The reason for the chosen sampling strategy lay in the empirically low referral rate of patients with initial prodromal symptoms, so that a sample of sufficient size with the clinical course duration long enough to ensure the assessment of a subsequent schizophrenia (ie, at least 5 to 6 years) could be followed up. To our knowledge, only one other prospectively designed study has so far been published.14 However, in this study, the number/sample of 20 patients hitherto followed up over 6 months is still small, and thus, information about the psychosis-predictive accuracy of the included risk indicators has not yet been published. Whether the referral rate can be increased in the future will depend on the success of early detection networks that have been initiated in several countries (eg, Australia, Norway, United States, England, Finland, and, since 1997, in Cologne). Thus far, in the early detection centers, attenuated (ie, 6 DSM-IV schizotypy features) and transient psychotic symptoms were mainly defined as criteria of an initial prodrome.14 Patients were already at the end of the initial prodromal stage, or even at the beginning of the first psychotic episode, when they were included in the service of the respective center or in early detection and intervention studies. Yet, the results of the CER Project give, to our knowledge, the first empirical evidence that early detection in an even earlier state of the prodrome is possible by detecting disturbances with less obvious relationship to psychotic symptoms. An early detection strategy based on these symptoms may have a better chance to prevent the illness and avoid serious problems that arise during the initial prodromal phase (eg, social deficits that develop early in the course of the illness).33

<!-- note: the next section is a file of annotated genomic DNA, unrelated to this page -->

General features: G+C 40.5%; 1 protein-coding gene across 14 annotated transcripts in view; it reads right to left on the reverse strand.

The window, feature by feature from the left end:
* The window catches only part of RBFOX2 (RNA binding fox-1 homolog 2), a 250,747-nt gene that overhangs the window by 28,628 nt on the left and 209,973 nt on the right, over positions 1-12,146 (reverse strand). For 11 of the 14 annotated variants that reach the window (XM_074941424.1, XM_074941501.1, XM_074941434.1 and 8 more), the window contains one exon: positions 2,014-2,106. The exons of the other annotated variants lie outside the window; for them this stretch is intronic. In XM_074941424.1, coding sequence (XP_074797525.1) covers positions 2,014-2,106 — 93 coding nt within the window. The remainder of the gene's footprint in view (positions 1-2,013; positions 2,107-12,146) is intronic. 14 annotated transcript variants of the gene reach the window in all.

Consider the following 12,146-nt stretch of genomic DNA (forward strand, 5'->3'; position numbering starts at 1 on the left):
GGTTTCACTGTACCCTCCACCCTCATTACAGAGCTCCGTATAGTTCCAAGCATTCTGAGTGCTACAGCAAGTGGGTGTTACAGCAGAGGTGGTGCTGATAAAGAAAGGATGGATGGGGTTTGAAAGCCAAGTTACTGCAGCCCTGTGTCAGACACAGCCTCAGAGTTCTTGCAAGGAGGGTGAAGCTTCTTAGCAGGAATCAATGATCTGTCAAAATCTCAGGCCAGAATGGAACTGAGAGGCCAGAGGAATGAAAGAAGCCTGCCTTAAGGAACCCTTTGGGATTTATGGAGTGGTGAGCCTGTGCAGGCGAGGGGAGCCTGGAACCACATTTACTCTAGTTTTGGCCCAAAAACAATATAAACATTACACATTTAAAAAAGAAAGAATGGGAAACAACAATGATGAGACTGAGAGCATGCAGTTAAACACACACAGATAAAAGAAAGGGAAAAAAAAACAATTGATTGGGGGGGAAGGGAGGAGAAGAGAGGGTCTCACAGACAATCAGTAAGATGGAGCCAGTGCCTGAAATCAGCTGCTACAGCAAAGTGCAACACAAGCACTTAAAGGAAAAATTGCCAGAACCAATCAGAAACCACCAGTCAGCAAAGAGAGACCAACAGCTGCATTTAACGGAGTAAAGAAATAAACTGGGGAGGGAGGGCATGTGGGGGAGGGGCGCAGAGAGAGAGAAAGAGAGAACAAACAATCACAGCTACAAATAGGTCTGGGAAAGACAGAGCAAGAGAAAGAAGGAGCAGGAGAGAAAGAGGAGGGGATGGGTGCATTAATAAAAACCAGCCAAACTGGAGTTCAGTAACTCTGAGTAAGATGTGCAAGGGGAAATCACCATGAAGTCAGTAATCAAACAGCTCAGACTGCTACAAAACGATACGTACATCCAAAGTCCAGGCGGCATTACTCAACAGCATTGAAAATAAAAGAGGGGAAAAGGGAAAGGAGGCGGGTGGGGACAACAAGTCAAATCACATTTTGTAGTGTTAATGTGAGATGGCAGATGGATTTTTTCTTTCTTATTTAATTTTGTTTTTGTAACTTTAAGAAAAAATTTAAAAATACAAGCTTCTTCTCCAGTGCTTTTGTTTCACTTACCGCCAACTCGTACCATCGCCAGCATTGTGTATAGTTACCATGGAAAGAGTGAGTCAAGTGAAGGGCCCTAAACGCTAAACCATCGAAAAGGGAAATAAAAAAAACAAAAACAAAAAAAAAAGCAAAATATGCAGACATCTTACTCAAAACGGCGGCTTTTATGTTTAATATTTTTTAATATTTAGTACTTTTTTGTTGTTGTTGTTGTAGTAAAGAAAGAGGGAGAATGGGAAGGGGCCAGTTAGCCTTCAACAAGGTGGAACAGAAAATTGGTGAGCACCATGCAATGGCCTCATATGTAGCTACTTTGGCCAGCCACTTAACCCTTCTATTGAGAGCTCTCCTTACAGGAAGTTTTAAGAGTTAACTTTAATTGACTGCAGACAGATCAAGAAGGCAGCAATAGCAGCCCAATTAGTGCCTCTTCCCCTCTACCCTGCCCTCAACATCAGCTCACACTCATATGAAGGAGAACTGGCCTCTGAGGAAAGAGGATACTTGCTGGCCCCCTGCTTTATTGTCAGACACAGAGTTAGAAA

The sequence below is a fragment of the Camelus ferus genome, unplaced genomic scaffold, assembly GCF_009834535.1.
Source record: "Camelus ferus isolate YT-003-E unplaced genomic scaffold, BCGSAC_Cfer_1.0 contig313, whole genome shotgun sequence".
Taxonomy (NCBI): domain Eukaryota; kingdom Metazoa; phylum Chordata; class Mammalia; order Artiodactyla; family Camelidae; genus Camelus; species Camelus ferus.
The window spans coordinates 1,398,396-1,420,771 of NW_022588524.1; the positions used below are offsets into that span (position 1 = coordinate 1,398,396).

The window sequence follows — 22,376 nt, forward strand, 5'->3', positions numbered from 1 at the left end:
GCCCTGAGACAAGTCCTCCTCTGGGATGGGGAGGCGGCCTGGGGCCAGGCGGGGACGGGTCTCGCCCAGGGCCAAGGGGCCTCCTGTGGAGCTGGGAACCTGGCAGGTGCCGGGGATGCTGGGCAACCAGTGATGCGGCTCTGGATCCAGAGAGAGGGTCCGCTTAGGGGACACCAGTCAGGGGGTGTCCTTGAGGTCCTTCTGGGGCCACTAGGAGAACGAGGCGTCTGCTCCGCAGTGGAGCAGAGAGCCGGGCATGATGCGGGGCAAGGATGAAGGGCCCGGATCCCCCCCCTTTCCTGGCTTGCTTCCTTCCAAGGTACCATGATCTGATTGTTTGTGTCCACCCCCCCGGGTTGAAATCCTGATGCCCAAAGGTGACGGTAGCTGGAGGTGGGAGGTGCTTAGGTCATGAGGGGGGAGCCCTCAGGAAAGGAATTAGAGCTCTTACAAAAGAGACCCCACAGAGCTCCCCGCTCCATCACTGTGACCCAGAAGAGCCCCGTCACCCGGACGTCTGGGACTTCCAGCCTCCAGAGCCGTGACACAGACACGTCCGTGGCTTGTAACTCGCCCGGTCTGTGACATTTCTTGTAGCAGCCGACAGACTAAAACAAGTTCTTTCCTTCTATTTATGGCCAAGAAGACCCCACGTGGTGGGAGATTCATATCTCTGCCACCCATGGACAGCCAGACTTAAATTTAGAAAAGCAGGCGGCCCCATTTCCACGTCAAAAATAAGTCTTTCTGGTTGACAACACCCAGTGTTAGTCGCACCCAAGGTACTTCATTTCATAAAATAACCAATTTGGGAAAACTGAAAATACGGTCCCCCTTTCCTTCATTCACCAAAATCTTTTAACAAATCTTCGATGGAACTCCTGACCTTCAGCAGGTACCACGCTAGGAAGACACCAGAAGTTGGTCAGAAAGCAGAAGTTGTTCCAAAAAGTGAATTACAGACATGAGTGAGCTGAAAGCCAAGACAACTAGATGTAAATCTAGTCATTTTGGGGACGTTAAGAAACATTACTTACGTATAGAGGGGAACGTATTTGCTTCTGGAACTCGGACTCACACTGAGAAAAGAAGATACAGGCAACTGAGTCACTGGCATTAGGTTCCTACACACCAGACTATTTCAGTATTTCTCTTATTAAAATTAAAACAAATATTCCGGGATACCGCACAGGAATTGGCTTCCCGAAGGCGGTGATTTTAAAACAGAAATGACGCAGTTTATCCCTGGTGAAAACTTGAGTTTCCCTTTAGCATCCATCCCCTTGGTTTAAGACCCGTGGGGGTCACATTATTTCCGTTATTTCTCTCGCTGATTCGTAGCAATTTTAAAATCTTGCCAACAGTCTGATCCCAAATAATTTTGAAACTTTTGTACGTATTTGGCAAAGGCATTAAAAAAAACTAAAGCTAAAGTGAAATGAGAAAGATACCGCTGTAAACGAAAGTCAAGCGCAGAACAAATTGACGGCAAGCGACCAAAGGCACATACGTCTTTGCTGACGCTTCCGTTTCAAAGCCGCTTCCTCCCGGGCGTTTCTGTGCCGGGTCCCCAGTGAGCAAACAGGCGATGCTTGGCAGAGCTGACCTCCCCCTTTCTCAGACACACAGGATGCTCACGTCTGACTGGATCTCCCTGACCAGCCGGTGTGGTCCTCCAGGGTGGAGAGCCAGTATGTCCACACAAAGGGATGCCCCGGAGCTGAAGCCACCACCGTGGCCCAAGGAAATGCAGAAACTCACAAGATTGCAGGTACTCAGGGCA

Accepted for publication May 11, 2000.
Funded by grant PSF 27, 0701627 from the German Ministry of Research and Technology, Alliance Ministry for Development and Research, Berlin (1989-1990), the Ørnulv-Ødegård Memory Prize from the Saugstad Foundation (1993-1995), and grant Kl 970 from the German Research Society Research Community, Bonn (1995-1998) (Dr Klosterkötter).
Corresponding author: Joachim Klosterkötter, MD, Department of Psychiatry and Psychotherapy, University of Cologne, Joseph-Stelzmann-Strasse 9, 50924 Cologne, Germany (e-mail: email@example.com)